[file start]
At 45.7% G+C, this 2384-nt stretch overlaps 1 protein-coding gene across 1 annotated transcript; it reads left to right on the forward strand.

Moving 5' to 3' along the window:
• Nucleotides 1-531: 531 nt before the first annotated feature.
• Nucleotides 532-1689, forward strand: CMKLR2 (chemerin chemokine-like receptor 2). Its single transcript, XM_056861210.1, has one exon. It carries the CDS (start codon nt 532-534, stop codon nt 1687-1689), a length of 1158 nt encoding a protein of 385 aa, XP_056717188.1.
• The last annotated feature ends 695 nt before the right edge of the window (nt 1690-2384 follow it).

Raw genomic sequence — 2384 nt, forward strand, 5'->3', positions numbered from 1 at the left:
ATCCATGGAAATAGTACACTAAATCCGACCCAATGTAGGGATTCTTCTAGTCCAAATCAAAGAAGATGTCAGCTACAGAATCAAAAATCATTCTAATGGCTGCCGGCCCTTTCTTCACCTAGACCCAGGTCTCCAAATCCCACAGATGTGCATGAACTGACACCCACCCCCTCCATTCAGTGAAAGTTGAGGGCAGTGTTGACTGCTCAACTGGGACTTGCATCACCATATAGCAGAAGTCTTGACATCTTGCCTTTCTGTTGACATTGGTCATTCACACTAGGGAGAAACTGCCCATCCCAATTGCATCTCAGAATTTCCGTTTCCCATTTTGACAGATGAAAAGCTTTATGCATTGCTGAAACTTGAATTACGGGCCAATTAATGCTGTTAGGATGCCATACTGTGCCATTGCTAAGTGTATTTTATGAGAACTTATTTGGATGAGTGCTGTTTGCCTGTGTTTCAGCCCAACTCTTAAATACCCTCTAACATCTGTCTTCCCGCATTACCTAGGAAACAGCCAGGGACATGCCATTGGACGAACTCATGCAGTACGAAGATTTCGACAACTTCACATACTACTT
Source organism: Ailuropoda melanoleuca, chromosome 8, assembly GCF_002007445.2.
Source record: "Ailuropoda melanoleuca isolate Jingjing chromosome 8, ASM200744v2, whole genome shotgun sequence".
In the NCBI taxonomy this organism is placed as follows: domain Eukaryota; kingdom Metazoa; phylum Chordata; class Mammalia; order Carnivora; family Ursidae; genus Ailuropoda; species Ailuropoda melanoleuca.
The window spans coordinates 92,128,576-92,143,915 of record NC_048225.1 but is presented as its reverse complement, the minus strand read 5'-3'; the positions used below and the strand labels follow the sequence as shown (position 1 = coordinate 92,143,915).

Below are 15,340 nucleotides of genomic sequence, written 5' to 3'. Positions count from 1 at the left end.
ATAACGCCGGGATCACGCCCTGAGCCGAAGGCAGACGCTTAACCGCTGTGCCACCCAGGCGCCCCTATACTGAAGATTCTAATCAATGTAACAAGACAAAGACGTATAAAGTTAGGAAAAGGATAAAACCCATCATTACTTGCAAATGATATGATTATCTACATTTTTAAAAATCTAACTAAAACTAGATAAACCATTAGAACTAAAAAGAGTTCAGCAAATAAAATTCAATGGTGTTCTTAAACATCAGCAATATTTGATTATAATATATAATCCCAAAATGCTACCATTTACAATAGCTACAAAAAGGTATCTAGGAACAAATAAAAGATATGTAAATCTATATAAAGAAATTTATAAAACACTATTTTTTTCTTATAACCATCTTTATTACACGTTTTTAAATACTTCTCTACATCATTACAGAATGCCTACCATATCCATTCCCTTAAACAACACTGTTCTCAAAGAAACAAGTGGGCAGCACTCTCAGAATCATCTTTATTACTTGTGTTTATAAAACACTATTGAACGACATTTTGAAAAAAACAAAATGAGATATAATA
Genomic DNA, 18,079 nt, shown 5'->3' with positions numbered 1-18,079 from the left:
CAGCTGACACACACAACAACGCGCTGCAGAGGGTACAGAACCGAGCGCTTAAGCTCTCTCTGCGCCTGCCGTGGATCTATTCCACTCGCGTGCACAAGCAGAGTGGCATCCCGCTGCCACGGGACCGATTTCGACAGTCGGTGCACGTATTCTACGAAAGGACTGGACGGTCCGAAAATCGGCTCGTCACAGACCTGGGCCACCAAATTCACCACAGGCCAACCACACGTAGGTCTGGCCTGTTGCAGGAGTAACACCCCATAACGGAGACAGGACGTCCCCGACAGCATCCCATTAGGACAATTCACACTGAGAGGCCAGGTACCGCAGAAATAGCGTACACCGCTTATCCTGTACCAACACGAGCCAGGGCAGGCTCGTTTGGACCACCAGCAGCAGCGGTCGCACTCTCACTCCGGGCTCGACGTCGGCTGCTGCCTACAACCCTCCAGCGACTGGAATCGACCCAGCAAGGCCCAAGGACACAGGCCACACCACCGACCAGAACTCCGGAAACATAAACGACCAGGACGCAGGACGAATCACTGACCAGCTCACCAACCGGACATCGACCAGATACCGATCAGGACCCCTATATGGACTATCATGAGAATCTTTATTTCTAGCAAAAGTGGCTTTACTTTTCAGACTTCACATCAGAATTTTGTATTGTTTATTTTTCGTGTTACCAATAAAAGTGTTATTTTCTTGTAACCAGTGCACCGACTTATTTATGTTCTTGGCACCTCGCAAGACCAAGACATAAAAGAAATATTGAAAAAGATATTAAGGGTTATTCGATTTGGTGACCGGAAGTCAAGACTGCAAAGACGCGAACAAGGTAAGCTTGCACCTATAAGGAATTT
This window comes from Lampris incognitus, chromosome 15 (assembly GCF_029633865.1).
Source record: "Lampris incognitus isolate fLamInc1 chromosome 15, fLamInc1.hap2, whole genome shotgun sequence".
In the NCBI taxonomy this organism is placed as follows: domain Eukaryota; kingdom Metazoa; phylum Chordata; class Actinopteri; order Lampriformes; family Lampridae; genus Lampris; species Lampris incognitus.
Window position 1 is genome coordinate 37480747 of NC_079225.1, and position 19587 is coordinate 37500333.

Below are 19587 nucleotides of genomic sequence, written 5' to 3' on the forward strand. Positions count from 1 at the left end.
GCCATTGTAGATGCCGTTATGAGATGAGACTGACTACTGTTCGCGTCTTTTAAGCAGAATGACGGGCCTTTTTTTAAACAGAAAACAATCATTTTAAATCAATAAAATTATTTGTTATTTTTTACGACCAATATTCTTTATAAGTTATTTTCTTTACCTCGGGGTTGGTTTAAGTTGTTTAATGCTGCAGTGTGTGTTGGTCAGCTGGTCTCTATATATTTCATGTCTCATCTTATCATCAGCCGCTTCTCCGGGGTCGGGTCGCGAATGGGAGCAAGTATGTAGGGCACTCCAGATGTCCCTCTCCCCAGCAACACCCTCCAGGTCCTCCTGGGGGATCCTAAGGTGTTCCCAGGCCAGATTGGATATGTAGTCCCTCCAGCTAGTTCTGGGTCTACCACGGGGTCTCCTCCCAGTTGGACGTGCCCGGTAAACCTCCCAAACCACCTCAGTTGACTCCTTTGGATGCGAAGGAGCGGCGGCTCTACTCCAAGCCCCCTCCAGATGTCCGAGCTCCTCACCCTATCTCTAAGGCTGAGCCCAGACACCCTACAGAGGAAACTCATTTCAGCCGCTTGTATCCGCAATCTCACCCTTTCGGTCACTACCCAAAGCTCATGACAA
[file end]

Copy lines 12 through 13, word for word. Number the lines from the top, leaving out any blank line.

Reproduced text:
Below are 15,340 nucleotides of genomic sequence, written 5' to 3'. Positions count from 1 at the left end.
ATAACGCCGGGATCACGCCCTGAGCCGAAGGCAGACGCTTAACCGCTGTGCCACCCAGGCGCCCCTATACTGAAGATTCTAATCAATGTAACAAGACAAAGACGTATAAAGTTAGGAAAAGGATAAAACCCATCATTACTTGCAAATGATATGATTATCTACATTTTTAAAAATCTAACTAAAACTAGATAAACCATTAGAACTAAAAAGAGTTCAGCAAATAAAATTCAATGGTGTTCTTAAACATCAGCAATATTTGATTATAATATATAATCCCAAAATGCTACCATTTACAATAGCTACAAAAAGGTATCTAGGAACAAATAAAAGATATGTAAATCTATATAAAGAAATTTATAAAACACTATTTTTTTCTTATAACCATCTTTATTACACGTTTTTAAATACTTCTCTACATCATTACAGAATGCCTACCATATCCATTCCCTTAAACAACACTGTTCTCAAAGAAACAAGTGGGCAGCACTCTCAGAATCATCTTTATTACTTGTGTTTATAAAACACTATTGAACGACATTTTGAAAAAAACAAAATGAGATATAATA